Objective: This paper examines the association between self-rated health (SRH) and functional decline (FD) in older Ghanaian cohorts and investigates whether the effect differs by gender and also modified by marital status. Methods: The study used cross-sectional survey data (N = 1200) from an Aging, Health, Psychological Wellbeing and Health-seeking Behavior Study (AHPWHB) study conducted in between August 2016 and January 2017. A four-level gendered-stratified logit modeling estimated the SRH-FD association and the interaction terms. Results: Overall, 23% of male respondents and 34% of women revealed significant FD (p < 0.001). The fully-adjusted model showed that SRH status was a strong predictor of FD across genders but the effect was most pronounced among men. Compared with excellent/very good SRH, fair and poor SRH (β = 0.160; p < 0.05) and (β = 1.700; p < 0.001) for women and (β = 2.202; p < 0.001) and (β= 2.356; p < 0.001) for men respectively were significantly associated with increased FD. However, good (β = − 1.760; p < 0.001), fair (β = − 2.800; p < 0.001) and poor SRH (β = −2.088; p < 0.001) decreased FD if an older woman was married compared with unmarried women with excellent/very good SRH. Conclusion: The strength of SRH-FDs association largely differed with gender and also moderated by marital status for women. Improving the SRH and marital quality could be protective of functional abilities, independence and quality of life for older people.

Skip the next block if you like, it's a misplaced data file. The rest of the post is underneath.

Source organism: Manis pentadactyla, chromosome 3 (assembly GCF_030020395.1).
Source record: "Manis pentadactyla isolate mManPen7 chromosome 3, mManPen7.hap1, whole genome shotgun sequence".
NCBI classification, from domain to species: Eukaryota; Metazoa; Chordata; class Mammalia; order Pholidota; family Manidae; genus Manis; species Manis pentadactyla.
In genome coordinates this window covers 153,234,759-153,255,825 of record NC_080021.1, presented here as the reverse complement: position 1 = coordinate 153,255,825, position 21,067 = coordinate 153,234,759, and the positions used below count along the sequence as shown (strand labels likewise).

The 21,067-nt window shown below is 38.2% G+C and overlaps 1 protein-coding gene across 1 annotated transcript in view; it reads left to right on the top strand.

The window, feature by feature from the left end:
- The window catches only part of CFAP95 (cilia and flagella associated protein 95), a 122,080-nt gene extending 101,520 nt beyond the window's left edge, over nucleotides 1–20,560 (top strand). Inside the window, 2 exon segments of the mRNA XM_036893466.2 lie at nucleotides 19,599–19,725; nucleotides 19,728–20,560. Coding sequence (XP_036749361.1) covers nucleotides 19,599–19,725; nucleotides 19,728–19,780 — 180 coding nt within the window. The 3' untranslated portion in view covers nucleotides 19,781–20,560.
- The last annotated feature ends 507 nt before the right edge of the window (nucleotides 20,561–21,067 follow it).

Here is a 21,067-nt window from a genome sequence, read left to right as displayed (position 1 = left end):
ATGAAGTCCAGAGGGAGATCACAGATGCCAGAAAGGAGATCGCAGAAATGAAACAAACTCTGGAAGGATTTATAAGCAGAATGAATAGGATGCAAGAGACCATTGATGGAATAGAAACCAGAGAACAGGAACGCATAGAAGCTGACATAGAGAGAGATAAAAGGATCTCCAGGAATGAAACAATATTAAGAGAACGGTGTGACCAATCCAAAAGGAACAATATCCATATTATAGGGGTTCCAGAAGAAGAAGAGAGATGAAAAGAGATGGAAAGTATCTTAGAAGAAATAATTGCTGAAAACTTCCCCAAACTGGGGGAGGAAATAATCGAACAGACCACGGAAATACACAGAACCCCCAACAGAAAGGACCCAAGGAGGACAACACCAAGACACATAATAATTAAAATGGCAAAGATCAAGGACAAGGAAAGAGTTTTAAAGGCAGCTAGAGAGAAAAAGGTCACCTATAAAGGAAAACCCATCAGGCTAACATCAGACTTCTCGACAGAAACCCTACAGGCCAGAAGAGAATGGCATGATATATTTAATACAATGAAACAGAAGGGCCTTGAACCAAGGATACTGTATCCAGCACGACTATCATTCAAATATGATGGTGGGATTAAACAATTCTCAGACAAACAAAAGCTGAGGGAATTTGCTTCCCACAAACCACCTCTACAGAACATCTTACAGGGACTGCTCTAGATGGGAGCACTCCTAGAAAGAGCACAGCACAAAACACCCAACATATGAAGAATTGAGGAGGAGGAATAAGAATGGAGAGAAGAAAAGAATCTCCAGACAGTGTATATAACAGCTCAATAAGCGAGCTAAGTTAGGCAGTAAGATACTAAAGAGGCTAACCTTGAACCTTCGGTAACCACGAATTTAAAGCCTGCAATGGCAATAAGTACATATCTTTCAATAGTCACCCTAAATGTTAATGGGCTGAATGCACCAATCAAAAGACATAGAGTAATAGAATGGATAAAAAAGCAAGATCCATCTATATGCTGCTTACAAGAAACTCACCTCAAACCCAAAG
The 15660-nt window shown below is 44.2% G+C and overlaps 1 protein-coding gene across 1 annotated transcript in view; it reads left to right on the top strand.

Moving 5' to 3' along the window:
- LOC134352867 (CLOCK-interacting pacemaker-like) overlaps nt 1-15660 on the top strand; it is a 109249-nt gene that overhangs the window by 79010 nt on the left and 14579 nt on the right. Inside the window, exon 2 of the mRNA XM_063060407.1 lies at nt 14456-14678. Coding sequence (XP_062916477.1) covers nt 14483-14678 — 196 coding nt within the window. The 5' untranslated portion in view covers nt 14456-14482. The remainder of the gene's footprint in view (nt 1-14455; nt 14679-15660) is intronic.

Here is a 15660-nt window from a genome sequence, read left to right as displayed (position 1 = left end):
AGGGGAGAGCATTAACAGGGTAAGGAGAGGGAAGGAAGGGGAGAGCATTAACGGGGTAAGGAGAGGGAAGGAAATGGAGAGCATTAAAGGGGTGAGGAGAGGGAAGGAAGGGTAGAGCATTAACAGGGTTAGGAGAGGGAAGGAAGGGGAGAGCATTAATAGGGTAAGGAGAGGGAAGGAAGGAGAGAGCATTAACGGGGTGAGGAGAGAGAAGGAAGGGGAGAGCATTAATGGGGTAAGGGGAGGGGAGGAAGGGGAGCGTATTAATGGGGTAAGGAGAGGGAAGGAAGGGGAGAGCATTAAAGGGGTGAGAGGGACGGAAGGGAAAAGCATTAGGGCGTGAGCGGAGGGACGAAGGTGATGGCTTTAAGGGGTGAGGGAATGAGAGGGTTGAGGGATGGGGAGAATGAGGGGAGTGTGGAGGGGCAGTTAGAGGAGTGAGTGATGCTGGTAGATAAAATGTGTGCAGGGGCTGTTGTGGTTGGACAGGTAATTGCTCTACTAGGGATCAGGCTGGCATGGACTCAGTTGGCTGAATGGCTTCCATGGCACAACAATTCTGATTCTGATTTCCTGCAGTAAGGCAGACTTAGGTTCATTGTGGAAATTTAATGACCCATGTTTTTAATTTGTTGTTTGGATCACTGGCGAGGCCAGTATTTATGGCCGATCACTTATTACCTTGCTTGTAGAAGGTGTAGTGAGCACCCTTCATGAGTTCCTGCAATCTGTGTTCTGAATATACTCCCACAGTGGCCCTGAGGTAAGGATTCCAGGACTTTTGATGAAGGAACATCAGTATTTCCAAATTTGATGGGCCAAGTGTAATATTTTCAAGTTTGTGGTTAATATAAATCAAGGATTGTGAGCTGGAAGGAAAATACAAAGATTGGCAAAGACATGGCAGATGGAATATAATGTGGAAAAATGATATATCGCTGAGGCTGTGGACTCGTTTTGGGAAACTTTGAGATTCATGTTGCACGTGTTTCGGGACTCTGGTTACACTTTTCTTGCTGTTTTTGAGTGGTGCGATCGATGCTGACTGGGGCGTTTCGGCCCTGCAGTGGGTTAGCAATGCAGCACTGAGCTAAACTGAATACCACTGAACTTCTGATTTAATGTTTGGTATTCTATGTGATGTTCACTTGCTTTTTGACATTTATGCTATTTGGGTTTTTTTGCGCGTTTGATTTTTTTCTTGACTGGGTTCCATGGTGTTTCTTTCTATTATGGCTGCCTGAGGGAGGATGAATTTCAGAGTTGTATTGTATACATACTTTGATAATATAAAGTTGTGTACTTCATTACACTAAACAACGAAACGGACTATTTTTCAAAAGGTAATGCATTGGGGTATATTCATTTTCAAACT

- Functional declines
- Health- and social-care policy
- Instrumental activities of daily living
- Marital status
- Self-rated health